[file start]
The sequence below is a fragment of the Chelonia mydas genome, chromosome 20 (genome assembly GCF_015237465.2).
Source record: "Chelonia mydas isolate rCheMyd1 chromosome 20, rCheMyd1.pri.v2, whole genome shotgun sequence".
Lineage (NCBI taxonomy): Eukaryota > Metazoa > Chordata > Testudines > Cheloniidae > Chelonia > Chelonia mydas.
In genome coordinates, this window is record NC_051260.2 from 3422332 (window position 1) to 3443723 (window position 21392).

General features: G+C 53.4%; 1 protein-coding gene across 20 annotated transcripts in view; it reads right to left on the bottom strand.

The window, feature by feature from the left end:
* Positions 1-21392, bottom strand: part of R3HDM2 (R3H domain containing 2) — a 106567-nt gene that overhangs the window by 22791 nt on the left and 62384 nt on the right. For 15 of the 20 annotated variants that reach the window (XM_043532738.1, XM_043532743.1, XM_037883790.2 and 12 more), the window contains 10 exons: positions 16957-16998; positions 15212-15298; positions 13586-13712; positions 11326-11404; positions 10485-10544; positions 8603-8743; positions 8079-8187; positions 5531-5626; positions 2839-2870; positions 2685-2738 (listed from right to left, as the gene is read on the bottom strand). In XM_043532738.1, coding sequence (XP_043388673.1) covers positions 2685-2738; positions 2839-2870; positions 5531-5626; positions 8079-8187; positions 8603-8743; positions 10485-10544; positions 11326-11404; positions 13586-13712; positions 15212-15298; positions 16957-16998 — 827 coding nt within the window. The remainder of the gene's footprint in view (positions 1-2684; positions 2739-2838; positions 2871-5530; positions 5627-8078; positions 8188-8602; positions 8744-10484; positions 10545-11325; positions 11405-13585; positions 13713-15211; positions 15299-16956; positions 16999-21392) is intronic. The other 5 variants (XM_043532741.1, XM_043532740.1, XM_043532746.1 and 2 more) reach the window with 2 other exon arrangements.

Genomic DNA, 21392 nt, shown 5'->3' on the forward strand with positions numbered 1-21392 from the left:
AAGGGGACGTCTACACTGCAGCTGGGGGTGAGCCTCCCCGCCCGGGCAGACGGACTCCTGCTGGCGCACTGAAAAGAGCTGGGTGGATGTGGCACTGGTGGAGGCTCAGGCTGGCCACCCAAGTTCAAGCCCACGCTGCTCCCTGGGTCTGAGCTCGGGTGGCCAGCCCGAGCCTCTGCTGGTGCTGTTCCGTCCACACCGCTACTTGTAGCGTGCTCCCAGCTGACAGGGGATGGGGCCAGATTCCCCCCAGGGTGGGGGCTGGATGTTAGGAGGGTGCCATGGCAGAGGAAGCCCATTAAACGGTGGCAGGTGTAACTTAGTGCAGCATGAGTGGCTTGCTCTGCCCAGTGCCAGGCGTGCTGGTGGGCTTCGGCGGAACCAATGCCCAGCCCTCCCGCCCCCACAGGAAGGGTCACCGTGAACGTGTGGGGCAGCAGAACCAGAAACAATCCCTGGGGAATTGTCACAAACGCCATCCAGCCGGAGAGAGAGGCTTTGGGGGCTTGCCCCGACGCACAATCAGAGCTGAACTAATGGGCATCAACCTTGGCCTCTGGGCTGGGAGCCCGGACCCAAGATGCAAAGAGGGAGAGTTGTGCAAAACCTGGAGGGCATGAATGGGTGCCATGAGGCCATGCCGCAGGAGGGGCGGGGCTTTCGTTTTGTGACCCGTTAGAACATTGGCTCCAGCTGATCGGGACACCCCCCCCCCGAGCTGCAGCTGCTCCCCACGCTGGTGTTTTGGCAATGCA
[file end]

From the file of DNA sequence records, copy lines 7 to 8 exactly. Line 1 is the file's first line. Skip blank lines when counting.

* Positions 1-21392, bottom strand: part of R3HDM2 (R3H domain containing 2) — a 106567-nt gene that overhangs the window by 22791 nt on the left and 62384 nt on the right. For 15 of the 20 annotated variants that reach the window (XM_043532738.1, XM_043532743.1, XM_037883790.2 and 12 more), the window contains 10 exons: positions 16957-16998; positions 15212-15298; positions 13586-13712; positions 11326-11404; positions 10485-10544; positions 8603-8743; positions 8079-8187; positions 5531-5626; positions 2839-2870; positions 2685-2738 (listed from right to left, as the gene is read on the bottom strand). In XM_043532738.1, coding sequence (XP_043388673.1) covers positions 2685-2738; positions 2839-2870; positions 5531-5626; positions 8079-8187; positions 8603-8743; positions 10485-10544; positions 11326-11404; positions 13586-13712; positions 15212-15298; positions 16957-16998 — 827 coding nt within the window. The remainder of the gene's footprint in view (positions 1-2684; positions 2739-2838; positions 2871-5530; positions 5627-8078; positions 8188-8602; positions 8744-10484; positions 10545-11325; positions 11405-13585; positions 13713-15211; positions 15299-16956; positions 16999-21392) is intronic. The other 5 variants (XM_043532741.1, XM_043532740.1, XM_043532746.1 and 2 more) reach the window with 2 other exon arrangements.

Genomic DNA, 21392 nt, shown 5'->3' on the forward strand with positions numbered 1-21392 from the left: